In Turkey Syria talks set to proceed despite assassination of Russian diplomat

“Turkish people are mourning this loss as much as Russia and the people of Russia,” Cavusoglu told Lavrov at the ceremony.

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Andrei Karlov (front), the Russian ambassador to Ankara, lies on the floor next to his killer during an art exhibition in Ankara, on December 19, 2016 play

Andrei Karlov (front), the Russian ambassador to Ankara, lies on the floor next to his killer during an art exhibition in Ankara, on December 19, 2016

(AFP)
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Russia and Turkey vowed Tuesday not to let the assassination of a top Russian diplomat by an off-duty Turkish police officer derail their work or their fight against terrorism, as the countries prepared for a meeting in Moscow to discuss the war in Syria.

A team of 18 Russian investigators landed in Ankara to look into the killing of the envoy, Ambassador Andrey G. Karlov, whose body was to be returned to Russia on the same plane in which the investigators arrived.

In Moscow, the Russian foreign minister, Sergey Lavrov, and his Turkish counterpart, Mevlut Cavusoglu, placed flowers next to a portrait of Karlov, who was fatally shot Monday at a photography exhibition in Ankara, the Turkish capital. Lavrov said Russia was “grateful to our Turkish colleagues” for their condolences and for their rapid response to the killing.

This tragedy is making all of us combat terrorism in a more resolute way and is making our meeting today ever more relevant,” Lavrov said.

The assassination of Karlov — which appeared to be the first killing of a top Russian diplomat since before World War II — elicited widespread worry that relations between Russia and Turkey might deteriorate. But most analysts played down those fears, saying the attack was unlikely to derail the rapprochement between the countries that has been underway over the past year.

Russian and Turkish officials said the killing would not derail cooperation by the two countries.

“Turkish people are mourning this loss as much as Russia and the people of Russia,” Cavusoglu told Lavrov at the ceremony.

The Kremlin’s spokesman, Dmitry S. Peskov, said of the killing: “This is advantageous to those who wish to drive a wedge between Russia and Turkey, to hamper normalization of relations between Russia and Turkey — both in a bilateral sense and in terms of relations that allow to intensify and unite efforts on the way to political settlement in Syria.”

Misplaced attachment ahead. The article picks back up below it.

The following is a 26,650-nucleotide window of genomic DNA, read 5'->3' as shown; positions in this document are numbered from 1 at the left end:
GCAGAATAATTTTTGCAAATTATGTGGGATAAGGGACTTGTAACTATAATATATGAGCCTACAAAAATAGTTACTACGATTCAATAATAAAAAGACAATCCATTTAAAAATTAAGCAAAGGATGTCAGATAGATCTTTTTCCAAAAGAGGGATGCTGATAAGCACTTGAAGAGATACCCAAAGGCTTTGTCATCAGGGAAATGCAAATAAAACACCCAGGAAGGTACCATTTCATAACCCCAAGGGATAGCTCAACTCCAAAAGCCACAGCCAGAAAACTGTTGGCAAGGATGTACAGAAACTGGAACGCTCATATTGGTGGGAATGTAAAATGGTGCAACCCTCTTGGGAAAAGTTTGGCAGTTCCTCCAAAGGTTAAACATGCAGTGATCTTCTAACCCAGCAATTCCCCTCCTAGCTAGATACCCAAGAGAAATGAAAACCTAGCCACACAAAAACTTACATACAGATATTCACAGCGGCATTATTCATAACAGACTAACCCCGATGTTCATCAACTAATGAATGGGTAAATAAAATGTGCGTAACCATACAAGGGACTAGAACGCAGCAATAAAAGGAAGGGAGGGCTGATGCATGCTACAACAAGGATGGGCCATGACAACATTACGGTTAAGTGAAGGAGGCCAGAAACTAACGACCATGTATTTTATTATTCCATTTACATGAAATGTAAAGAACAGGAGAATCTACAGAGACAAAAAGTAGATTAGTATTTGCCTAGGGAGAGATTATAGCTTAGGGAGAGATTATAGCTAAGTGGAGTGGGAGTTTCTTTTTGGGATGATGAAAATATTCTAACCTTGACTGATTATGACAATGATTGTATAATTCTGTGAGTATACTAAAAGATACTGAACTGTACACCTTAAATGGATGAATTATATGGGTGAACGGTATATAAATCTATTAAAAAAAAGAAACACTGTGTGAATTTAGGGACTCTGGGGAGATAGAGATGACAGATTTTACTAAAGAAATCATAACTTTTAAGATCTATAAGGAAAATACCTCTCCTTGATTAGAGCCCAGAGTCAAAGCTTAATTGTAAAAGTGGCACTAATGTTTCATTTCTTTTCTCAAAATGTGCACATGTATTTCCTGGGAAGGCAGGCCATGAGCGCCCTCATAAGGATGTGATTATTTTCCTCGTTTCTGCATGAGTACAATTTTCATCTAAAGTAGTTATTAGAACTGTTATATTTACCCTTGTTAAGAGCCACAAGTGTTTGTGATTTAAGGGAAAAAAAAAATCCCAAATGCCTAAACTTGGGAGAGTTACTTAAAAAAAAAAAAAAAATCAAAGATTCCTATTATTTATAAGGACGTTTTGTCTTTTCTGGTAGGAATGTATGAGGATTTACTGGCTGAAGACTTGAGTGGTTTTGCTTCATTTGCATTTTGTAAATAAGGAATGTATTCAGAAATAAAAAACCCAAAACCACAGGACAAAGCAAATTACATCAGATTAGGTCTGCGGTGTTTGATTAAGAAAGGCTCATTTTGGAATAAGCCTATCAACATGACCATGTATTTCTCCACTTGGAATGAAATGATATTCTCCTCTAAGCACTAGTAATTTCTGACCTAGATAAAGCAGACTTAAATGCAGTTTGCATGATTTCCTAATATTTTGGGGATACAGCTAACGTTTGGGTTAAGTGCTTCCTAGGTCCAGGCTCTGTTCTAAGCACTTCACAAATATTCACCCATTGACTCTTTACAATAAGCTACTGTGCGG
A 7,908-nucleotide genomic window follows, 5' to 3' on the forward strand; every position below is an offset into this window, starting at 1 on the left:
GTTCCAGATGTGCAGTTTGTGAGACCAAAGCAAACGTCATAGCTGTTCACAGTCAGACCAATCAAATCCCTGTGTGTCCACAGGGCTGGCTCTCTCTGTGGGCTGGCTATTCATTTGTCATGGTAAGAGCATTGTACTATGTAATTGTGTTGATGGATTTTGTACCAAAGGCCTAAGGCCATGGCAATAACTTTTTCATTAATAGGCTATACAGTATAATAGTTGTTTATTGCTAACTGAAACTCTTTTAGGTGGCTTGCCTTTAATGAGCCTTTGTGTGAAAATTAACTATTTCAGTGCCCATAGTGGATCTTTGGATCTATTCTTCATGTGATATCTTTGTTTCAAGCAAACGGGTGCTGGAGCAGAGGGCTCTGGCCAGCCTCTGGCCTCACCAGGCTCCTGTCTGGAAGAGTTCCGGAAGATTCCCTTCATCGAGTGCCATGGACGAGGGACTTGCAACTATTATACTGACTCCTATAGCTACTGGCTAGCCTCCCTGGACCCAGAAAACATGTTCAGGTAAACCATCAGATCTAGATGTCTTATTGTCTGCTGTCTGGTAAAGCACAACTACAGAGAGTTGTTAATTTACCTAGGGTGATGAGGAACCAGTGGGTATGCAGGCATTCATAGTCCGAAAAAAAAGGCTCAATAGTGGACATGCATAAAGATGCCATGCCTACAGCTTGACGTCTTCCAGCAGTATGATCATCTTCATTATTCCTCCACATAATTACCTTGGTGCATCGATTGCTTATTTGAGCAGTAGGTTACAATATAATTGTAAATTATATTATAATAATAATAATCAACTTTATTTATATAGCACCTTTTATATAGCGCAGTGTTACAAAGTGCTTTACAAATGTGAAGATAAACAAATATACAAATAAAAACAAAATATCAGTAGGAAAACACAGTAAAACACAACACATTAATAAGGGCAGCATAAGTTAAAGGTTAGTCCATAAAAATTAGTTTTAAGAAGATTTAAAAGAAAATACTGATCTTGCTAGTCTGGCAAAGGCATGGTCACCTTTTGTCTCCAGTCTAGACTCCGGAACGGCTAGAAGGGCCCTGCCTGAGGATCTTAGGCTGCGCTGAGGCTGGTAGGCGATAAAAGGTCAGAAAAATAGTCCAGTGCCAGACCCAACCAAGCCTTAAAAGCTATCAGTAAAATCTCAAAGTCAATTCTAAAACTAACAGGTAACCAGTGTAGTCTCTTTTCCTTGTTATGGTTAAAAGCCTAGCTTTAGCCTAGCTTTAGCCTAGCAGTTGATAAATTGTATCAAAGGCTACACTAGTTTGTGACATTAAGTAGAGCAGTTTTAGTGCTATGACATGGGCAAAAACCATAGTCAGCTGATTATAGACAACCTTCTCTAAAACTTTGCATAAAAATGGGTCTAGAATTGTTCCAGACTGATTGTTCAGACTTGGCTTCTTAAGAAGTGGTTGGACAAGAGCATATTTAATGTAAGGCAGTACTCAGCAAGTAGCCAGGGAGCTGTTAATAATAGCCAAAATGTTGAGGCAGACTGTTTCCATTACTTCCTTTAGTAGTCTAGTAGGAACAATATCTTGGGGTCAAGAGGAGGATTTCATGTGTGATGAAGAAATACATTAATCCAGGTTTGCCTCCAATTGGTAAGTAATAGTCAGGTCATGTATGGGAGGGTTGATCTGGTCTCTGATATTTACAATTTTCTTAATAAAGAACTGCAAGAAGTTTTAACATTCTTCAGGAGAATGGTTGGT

The attack is, however, an embarrassment for the government of President Recep Tayyip Erdogan of Turkey, and it has prompted questions about how the gunman, identified as 22-year-old Mevlut Mert Altintas, was able to enter the exhibition — “Across Russia, From Kaliningrad to Kamchatka, Through the Eyes of Travelers” — and gun down Karlov in front of a horrified crowd. The gunman was fatally shot by police officers.

The Turkish state-run Anadolu Agency reported that six people had been detained in the investigation, including the attacker’s mother, father and sister in the western city of Aydin and his roommate in Ankara.

A Russian deputy foreign minister, Oleg Syromolotov, told the Interfax news agency that Russian citizens should “think twice” before going to Turkey, where terrorist attacks occur “almost on a daily basis.” The United States closed normal operations at its embassy in Ankara on Tuesday, and at its consulates in Istanbul and Adana, after a person approached the embassy and discharged a firearm at 3:50 a.m., the embassy said. The person was taken into police custody, and no one was injured.

According to a preliminary forensic report, the gallery gunman fired 11 rounds, nine of which hit the ambassador, the Turkish newspaper Hurriyet reported. The gunman had checked into a hotel just behind the art center and planned the assassination there, Hurriyet said.

After the shooting, the gunman stood over the body of the ambassador and shouted, “Don’t forget Aleppo! Don’t forget Syria!”

According to the Dogan News Agency, the assailant’s uncle, also detained after the attack, used to be the principal in a network of schools that were shut down over alleged ties to the cleric Fethullah Gulen, who lives in exile in the United States and is a major opponent of Erdogan’s government. Gulen, through a representative, has denied any role in the assassination.

Murat Yetkin, in a column for Hurriyet, said the fact that the gunman was killed — rather than captured — would hinder the investigation. “If it was possible to capture him intact or wounded, but he was killed instead in a gunfight, this is like a sabotage,” Yetkin wrote.

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